Trump through a Turkish Lens

May 15, 2016

(Note: this is an excerpt from another post)
In a very indirect and convoluted way, I sometimes see (depends on the night) the Trump phenomenon somewhat in terms of Turkish politics in the 90s. That decade there were a number of left-right coalitions in Turkey, a situation that was partially the result of the fact that the two center-right leaders hated each other's guts, as did the leaders of the two center-left parties. In these coalitions, which took place between 1991 and 1999, the right wing parties were generally larger and played a more significant role in shaping the political agenda of the government. 


More and more Americans feeling Trumptilian  





















In those days, one of the big issues was privatization. Many of the left's constituents were against it, and felt abandoned by the leaders of the leftist parties, which had signed on to support the privatizing initiatives of successive right-wing dominated coalition governments. Many of the left'svoters would then later end up supporting the Refah and Fazilet parties. 


Necmettin Erbakan in the 90s











In terms of their approach to religiosity in the public sphere, Refah and Fazilet were precursors to today's AKP. But they nevertheless were very different from the AK Party in that, under the domination ofNecmettin Erbakan, the Refah and Fazilet parties emphasized social justice, including economic justice, in a manner that the more corporate AKP does not. 

Similarly in the United States, it seems clear that a lot of voters--Democratic and Republican--feel abandoned by the leaders of the two main parties. So, they'll vote for someone that they think is addressing their concerns.   

The point of the comparison is not to imply that Necmettin Erbakan or Tayyip Erdogan was/is like Donald Trump. But in both cases there was a constituency out there that was ignored by both the left and the right--people feeling that they have been on the losing end of changes taking place in recent decades, and that the traditional parties are not speaking for them.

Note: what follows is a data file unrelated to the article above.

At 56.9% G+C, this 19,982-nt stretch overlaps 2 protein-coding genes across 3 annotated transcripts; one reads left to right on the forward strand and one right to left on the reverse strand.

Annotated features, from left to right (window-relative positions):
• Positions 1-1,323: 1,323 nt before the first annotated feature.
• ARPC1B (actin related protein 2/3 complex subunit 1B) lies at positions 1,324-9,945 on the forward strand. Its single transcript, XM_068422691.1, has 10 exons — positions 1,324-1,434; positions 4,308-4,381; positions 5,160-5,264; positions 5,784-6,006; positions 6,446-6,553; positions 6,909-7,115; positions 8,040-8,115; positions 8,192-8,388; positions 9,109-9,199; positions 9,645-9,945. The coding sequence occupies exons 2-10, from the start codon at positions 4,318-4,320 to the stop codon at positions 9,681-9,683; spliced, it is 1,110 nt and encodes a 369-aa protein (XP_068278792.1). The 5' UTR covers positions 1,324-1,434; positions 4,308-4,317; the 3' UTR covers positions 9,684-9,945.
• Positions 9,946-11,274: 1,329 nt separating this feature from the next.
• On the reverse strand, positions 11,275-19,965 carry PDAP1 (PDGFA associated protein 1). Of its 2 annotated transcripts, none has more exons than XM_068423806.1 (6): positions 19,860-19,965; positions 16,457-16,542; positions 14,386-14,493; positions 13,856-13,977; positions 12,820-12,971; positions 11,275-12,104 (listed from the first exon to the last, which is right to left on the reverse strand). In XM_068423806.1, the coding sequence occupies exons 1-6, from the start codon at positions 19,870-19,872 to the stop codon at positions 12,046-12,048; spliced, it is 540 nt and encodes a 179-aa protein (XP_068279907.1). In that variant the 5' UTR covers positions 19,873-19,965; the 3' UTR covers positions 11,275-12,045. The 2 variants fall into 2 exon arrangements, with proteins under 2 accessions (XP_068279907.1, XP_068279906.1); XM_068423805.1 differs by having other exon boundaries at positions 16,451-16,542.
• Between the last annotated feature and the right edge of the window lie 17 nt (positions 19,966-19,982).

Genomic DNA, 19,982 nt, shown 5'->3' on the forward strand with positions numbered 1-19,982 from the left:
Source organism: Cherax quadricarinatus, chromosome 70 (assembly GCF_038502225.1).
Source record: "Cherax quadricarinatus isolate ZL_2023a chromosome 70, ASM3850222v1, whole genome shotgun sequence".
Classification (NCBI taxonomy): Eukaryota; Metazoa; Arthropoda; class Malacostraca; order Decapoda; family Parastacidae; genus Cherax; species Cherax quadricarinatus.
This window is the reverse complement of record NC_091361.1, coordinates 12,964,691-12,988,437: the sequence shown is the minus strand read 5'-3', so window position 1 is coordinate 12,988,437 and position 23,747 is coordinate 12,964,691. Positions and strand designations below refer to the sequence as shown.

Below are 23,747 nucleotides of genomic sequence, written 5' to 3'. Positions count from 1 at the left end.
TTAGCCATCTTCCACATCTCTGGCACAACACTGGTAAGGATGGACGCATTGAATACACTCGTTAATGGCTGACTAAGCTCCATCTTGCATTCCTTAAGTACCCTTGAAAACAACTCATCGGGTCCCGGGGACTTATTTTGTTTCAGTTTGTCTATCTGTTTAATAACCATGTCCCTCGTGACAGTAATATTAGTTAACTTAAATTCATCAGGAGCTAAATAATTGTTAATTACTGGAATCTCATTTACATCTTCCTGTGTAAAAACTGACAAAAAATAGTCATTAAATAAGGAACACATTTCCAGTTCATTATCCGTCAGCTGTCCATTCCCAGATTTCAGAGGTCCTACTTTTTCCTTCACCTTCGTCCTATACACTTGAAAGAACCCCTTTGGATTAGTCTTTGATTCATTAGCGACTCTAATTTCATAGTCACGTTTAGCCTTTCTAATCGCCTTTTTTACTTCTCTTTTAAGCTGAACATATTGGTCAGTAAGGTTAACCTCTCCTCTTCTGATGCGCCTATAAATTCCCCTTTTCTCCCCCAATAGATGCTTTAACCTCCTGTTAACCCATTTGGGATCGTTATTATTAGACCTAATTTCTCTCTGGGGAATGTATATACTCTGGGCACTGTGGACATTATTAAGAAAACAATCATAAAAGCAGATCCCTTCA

Year of authenticity? 

I don't like the silly false-equivalencies between supporters of Sanders and Trump, but there is something that these voters really do have in common: a belief that they are supporting someone who cannot be bought. To me, this seems like a rather unsurprising response to Citizens United and the sense that many people have that they're powerless in the fact of wealthy interests that control the political process.  

And both Sanders and Trump appeal to voters who want an "authentic" candidate. Indeed "authenticity," or at least the hunt for it, has in many ways been one of the most important themes of the 2016 election so far. For this reason, I think that Hillary Clinton could really have some difficulties with Trump in the fall. A fired up Trump base taking on a disspirited Democratic party could overcome a lot of the obvious electoral weaknesses that a Trump nomination would seem to bring. 

Then again, I wonder if Trump's decision to accept GOP money will diminish his status in the eyes of his supporters. On this, I liked Gail Collins' recent piece in the NYT

Ultimately, I think the GOP establishment will get behind Trump--many of them have already. And I wouldn't be surprised one bit if Trump eventually sold his brand to the establishment, much in the way he's rented his name, in recent years, to other operations that he's had little day-to-day involvement in.

I could be wrong, but I wouldn't be surprised if, by November, Trump's actual policies relating to taxation and wealth distribution end up looking a lot like the ones supported by the party's establishment.  


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Are you a Turk across empires? Order a copy today, then get another one for your libarary. 


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More commentary, photos, and links can be found at the Borderlands Lounge

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